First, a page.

“I am going down [to protest] tomorrow so your children don’t die from hunger and humiliation,” one read. Others called for a strike, or for people to stay home in solidarity.
“Your expat son is dying a thousand deaths to provide you with a life of dignity,” another said. Many Syrians travel abroad to work low-paying jobs and send cash home. “Demand your right from he who has deprived you of seeing your son.”
The protests began Aug. 20 at a central roundabout, with a chant of “Syria wants freedom.” A demonstrator spray-painted a message on the roundabout’s edge, giving the gathering point a new name: “Dignity Square.”
“Down with the tyrant’s rule,” they wrote in the same red paint.
The demonstrations have since spread, as have photos and videos of them, some evoking the protests that filled the country’s streets in 2011 as hopeful masses demanded the ouster of Assad. Years of conflict were to follow.
Assad responded then with unbending violence, and the revolt turned into a bloody civil war that tore the country apart. Twelve years later, Syria is divided into fragmented spheres of influence and in the throes of economic collapse — which has sown widespread misery superseding even that of the ongoing flare-ups of violence.
The government’s decision this month to roll back subsidies cut deep in a country where some 90 percent of people live in poverty, according to United Nations estimates, amid a compound confluence of crises: violence, hyperinflation, Western sanctions, weak institutions and rampant extortion.
In an attempt to soften the blow, the government decreed, in pairing with the subsidy cut, that it would double public employees’ salaries. But Syria’s currency hit a record low last week.
“The doubling of salaries … does not catch up at all — at all — with the costs of living here,” said Belkis, a 28-year-old videographer who works with the activist network Sweida 24 and who gave only her last name out of fear of reprisal.
The subsidy cuts may have been a final spark, but deeper issues are driving the protests, she said: “The absence of law, the deterioration in the quality of life, the fight for a living, the drop of the Syrian lira.”
Protests are not as uncommon in Sweida province as they are in other parts of Syria. The city is mostly populated by Druze, members of a religious minority that largely avoided getting caught up in the civil war, and which the government treats gingerly. The nearby city of Daraa, the birthplace of the 2011 revolts, has seen some protests in the past few years. The government, apparently intent on avoiding escalation, has for the most part seemed to ignore the recent spate of demonstrations.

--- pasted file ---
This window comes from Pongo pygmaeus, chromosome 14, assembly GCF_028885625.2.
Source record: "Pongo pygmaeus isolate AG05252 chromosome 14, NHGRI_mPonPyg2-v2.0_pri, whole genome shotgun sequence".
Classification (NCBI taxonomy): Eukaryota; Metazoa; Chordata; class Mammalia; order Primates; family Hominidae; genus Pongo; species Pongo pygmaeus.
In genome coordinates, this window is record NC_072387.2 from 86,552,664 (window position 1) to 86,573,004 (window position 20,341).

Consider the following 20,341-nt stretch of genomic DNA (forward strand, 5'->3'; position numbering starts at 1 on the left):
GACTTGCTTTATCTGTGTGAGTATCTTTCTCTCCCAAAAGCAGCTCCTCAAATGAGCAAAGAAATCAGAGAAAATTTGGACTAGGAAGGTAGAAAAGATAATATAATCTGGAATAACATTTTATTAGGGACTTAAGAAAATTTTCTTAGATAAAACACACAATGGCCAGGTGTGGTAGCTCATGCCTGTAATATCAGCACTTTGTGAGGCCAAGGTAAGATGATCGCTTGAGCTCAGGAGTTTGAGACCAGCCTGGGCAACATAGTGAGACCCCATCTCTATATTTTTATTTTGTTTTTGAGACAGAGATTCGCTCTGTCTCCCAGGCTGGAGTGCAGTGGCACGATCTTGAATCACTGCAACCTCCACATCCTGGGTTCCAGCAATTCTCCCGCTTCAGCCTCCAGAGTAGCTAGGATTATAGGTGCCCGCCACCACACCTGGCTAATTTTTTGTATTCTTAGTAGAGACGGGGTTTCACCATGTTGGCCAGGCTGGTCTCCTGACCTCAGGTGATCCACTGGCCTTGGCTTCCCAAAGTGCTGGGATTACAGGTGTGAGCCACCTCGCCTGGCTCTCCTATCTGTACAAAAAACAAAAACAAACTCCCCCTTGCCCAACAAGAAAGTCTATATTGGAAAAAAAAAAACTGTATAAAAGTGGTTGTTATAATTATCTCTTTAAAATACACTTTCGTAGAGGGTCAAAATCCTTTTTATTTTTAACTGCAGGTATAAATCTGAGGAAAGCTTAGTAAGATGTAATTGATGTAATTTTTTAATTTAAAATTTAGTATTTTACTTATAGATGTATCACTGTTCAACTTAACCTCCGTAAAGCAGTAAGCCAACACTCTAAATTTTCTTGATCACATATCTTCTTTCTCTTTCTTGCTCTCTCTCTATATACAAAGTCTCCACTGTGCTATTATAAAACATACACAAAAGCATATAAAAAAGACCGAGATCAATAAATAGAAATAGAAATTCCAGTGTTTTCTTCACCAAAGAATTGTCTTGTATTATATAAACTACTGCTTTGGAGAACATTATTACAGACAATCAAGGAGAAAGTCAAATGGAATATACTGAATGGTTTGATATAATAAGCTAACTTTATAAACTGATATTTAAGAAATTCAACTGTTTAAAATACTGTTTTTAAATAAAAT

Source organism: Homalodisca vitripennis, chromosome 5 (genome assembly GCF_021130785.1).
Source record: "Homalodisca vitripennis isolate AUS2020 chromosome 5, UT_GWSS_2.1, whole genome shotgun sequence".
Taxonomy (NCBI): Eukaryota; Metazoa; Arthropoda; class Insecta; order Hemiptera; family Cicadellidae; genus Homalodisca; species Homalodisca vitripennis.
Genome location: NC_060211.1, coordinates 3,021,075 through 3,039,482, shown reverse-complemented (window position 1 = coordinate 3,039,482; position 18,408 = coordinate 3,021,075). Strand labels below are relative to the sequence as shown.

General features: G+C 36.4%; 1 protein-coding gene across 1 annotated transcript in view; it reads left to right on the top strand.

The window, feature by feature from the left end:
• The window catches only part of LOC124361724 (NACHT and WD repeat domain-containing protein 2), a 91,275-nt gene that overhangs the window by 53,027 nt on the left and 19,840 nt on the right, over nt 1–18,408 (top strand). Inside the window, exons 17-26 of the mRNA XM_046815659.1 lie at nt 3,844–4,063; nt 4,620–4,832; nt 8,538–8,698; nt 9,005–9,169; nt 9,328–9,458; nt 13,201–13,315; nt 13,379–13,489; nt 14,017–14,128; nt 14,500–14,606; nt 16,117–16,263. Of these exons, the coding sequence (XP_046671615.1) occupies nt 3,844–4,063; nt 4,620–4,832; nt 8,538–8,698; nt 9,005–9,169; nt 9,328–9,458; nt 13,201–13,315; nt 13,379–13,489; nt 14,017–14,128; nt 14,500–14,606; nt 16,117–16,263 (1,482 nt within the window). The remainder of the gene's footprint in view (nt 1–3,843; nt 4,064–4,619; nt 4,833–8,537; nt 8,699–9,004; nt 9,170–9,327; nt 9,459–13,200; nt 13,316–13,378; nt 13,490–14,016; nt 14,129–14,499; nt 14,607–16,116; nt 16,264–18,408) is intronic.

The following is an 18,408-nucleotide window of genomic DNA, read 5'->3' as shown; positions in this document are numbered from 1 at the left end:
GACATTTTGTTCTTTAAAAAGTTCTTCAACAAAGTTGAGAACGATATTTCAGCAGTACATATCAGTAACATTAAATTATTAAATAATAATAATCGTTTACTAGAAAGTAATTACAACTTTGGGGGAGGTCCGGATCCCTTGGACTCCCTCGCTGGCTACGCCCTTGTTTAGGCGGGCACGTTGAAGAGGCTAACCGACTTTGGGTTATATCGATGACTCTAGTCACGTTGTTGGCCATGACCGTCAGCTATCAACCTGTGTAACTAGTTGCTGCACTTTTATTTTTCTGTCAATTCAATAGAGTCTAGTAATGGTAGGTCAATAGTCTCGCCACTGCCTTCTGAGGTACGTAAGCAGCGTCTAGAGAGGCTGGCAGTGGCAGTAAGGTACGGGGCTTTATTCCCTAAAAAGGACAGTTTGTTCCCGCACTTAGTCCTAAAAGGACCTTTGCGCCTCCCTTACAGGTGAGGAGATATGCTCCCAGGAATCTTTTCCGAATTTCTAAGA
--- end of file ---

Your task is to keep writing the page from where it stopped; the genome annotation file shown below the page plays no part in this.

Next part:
In the rest of the country, however, such displays of dissent are not allowed. On Friday, as people chanted for freedom in a dozen cities and towns across Sweida and Daraa provinces, silence rang across other government-held parts of Syria. One opposition TV channel reported that security forces had gathered atop a mosque in Homs, a once-vibrant heart of the Syrian revolt, purportedly to thwart any attempt to protest.
Unlike Sweida’s recent, more muted protests in 2020, however, this week’s demonstrations were filled with anger. A tribal convoy joined the protests Friday — atypical of the tribes, which tend to stay neutral. On Wednesday, someone boldly burned one of the many photos of Assad that pepper the streets of Syria.
“2011’s revolution is present in the mind of every Syrian here,” said Belkis. “There were so many chants from 2011,” she said, a smile creeping into her voice when she recalled one of her favorites: “Come on, leave, oh Bashar.”
She watched as men and women freely sang the songs that rocked their country more than a decade ago, songs that spelled the deaths of those who popularized them.
“Heaven, heaven heaven,” they sang in unison, in reference to Syria. “Oh our beloved country … even your fire is heaven.”
Mohamad El Chamaa in Beirut and Suzy Haidamous in Washington contributed to this report.